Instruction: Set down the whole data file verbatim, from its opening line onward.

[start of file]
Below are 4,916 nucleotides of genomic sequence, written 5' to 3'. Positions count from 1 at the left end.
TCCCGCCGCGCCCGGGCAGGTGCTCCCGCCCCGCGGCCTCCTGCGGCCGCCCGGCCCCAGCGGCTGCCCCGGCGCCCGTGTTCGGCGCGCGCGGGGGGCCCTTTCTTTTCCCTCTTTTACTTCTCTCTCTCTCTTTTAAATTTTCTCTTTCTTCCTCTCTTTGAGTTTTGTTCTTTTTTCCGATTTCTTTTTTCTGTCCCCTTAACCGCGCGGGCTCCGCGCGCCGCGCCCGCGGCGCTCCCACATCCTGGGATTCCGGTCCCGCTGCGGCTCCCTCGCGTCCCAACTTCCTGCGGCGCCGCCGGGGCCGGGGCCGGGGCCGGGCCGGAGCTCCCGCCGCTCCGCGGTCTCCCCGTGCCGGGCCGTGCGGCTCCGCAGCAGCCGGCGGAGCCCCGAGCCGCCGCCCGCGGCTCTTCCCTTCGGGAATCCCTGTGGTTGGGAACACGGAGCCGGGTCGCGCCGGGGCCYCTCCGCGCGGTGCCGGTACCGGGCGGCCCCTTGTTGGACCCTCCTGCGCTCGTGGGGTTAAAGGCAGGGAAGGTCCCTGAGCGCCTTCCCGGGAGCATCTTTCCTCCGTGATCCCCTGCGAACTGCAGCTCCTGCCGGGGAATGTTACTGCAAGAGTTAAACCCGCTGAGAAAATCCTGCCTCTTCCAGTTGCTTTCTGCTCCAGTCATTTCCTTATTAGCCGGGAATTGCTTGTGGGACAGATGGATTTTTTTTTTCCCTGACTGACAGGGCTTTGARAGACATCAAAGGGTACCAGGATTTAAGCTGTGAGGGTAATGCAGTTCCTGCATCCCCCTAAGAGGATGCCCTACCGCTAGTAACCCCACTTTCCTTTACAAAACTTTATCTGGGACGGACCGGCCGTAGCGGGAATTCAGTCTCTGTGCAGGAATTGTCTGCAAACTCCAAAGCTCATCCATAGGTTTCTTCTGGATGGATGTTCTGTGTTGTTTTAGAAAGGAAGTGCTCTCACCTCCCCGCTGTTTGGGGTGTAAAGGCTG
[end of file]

Below are 4,916 nucleotides of genomic sequence, written 5' to 3'. Positions count from 1 at the left end.
TCCCGCCGCGCCCGGGCAGGTGCTCCCGCCCCGCGGCCTCCTGCGGCCGCCCGGCCCCAGCGGCTGCCCCGGCGCCCGTGTTCGGCGCGCGCGGGGGGCCCTTTCTTTTCCCTCTTTTACTTCTCTCTCTCTCTTTTAAATTTTCTCTTTCTTCCTCTCTTTGAGTTTTGTTCTTTTTTCCGATTTCTTTTTTCTGTCCCCTTAACCGCGCGGGCTCCGCGCGCCGCGCCCGCGGCGCTCCCACATCCTGGGATTCCGGTCCCGCTGCGGCTCCCTCGCGTCCCAACTTCCTGCGGCGCCGCCGGGGCCGGGGCCGGGGCCGGGCCGGAGCTCCCGCCGCTCCGCGGTCTCCCCGTGCCGGGCCGTGCGGCTCCGCAGCAGCCGGCGGAGCCCCGAGCCGCCGCCCGCGGCTCTTCCCTTCGGGAATCCCTGTGGTTGGGAACACGGAGCCGGGTCGCGCCGGGGCCYCTCCGCGCGGTGCCGGTACCGGGCGGCCCCTTGTTGGACCCTCCTGCGCTCGTGGGGTTAAAGGCAGGGAAGGTCCCTGAGCGCCTTCCCGGGAGCATCTTTCCTCCGTGATCCCCTGCGAACTGCAGCTCCTGCCGGGGAATGTTACTGCAAGAGTTAAACCCGCTGAGAAAATCCTGCCTCTTCCAGTTGCTTTCTGCTCCAGTCATTTCCTTATTAGCCGGGAATTGCTTGTGGGACAGATGGATTTTTTTTTTCCCTGACTGACAGGGCTTTGARAGACATCAAAGGGTACCAGGATTTAAGCTGTGAGGGTAATGCAGTTCCTGCATCCCCCTAAGAGGATGCCCTACCGCTAGTAACCCCACTTTCCTTTACAAAACTTTATCTGGGACGGACCGGCCGTAGCGGGAATTCAGTCTCTGTGCAGGAATTGTCTGCAAACTCCAAAGCTCATCCATAGGTTTCTTCTGGATGGATGTTCTGTGTTGTTTTAGAAAGGAAGTGCTCTCACCTCCCCGCTGTTTGGGGTGTAAAGGCTG